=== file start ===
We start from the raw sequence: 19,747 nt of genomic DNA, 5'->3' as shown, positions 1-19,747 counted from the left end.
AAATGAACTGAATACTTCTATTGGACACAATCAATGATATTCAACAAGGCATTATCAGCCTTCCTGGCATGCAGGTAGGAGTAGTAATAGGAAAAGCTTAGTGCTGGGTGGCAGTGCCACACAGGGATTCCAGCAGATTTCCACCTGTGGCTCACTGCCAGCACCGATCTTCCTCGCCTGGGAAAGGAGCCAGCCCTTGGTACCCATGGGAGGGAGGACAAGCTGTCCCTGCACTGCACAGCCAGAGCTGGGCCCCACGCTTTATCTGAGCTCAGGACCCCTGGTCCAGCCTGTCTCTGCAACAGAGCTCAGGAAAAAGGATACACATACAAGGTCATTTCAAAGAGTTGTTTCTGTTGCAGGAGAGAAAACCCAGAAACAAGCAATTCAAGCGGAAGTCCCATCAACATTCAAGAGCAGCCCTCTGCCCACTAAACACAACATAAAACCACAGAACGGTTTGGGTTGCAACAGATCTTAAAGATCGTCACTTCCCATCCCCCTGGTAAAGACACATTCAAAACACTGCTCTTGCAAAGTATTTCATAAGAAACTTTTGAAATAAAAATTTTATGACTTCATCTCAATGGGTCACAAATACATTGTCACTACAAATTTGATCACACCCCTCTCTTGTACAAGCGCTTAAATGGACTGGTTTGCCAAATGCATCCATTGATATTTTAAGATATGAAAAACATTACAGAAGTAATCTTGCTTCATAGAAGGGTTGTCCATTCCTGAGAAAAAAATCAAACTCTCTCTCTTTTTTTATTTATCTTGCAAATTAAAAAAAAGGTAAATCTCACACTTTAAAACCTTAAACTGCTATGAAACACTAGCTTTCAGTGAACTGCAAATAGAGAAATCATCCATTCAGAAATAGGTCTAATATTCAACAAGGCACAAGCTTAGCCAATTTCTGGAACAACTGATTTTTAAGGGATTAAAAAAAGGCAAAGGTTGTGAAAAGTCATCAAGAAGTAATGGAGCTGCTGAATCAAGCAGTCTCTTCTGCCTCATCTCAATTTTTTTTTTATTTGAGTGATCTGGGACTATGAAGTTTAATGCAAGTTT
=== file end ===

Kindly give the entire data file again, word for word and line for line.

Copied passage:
We start from the raw sequence: 19,747 nt of genomic DNA, 5'->3' as shown, positions 1-19,747 counted from the left end.
AAATGAACTGAATACTTCTATTGGACACAATCAATGATATTCAACAAGGCATTATCAGCCTTCCTGGCATGCAGGTAGGAGTAGTAATAGGAAAAGCTTAGTGCTGGGTGGCAGTGCCACACAGGGATTCCAGCAGATTTCCACCTGTGGCTCACTGCCAGCACCGATCTTCCTCGCCTGGGAAAGGAGCCAGCCCTTGGTACCCATGGGAGGGAGGACAAGCTGTCCCTGCACTGCACAGCCAGAGCTGGGCCCCACGCTTTATCTGAGCTCAGGACCCCTGGTCCAGCCTGTCTCTGCAACAGAGCTCAGGAAAAAGGATACACATACAAGGTCATTTCAAAGAGTTGTTTCTGTTGCAGGAGAGAAAACCCAGAAACAAGCAATTCAAGCGGAAGTCCCATCAACATTCAAGAGCAGCCCTCTGCCCACTAAACACAACATAAAACCACAGAACGGTTTGGGTTGCAACAGATCTTAAAGATCGTCACTTCCCATCCCCCTGGTAAAGACACATTCAAAACACTGCTCTTGCAAAGTATTTCATAAGAAACTTTTGAAATAAAAATTTTATGACTTCATCTCAATGGGTCACAAATACATTGTCACTACAAATTTGATCACACCCCTCTCTTGTACAAGCGCTTAAATGGACTGGTTTGCCAAATGCATCCATTGATATTTTAAGATATGAAAAACATTACAGAAGTAATCTTGCTTCATAGAAGGGTTGTCCATTCCTGAGAAAAAAATCAAACTCTCTCTCTTTTTTTATTTATCTTGCAAATTAAAAAAAAGGTAAATCTCACACTTTAAAACCTTAAACTGCTATGAAACACTAGCTTTCAGTGAACTGCAAATAGAGAAATCATCCATTCAGAAATAGGTCTAATATTCAACAAGGCACAAGCTTAGCCAATTTCTGGAACAACTGATTTTTAAGGGATTAAAAAAAGGCAAAGGTTGTGAAAAGTCATCAAGAAGTAATGGAGCTGCTGAATCAAGCAGTCTCTTCTGCCTCATCTCAATTTTTTTTTTATTTGAGTGATCTGGGACTATGAAGTTTAATGCAAGTTT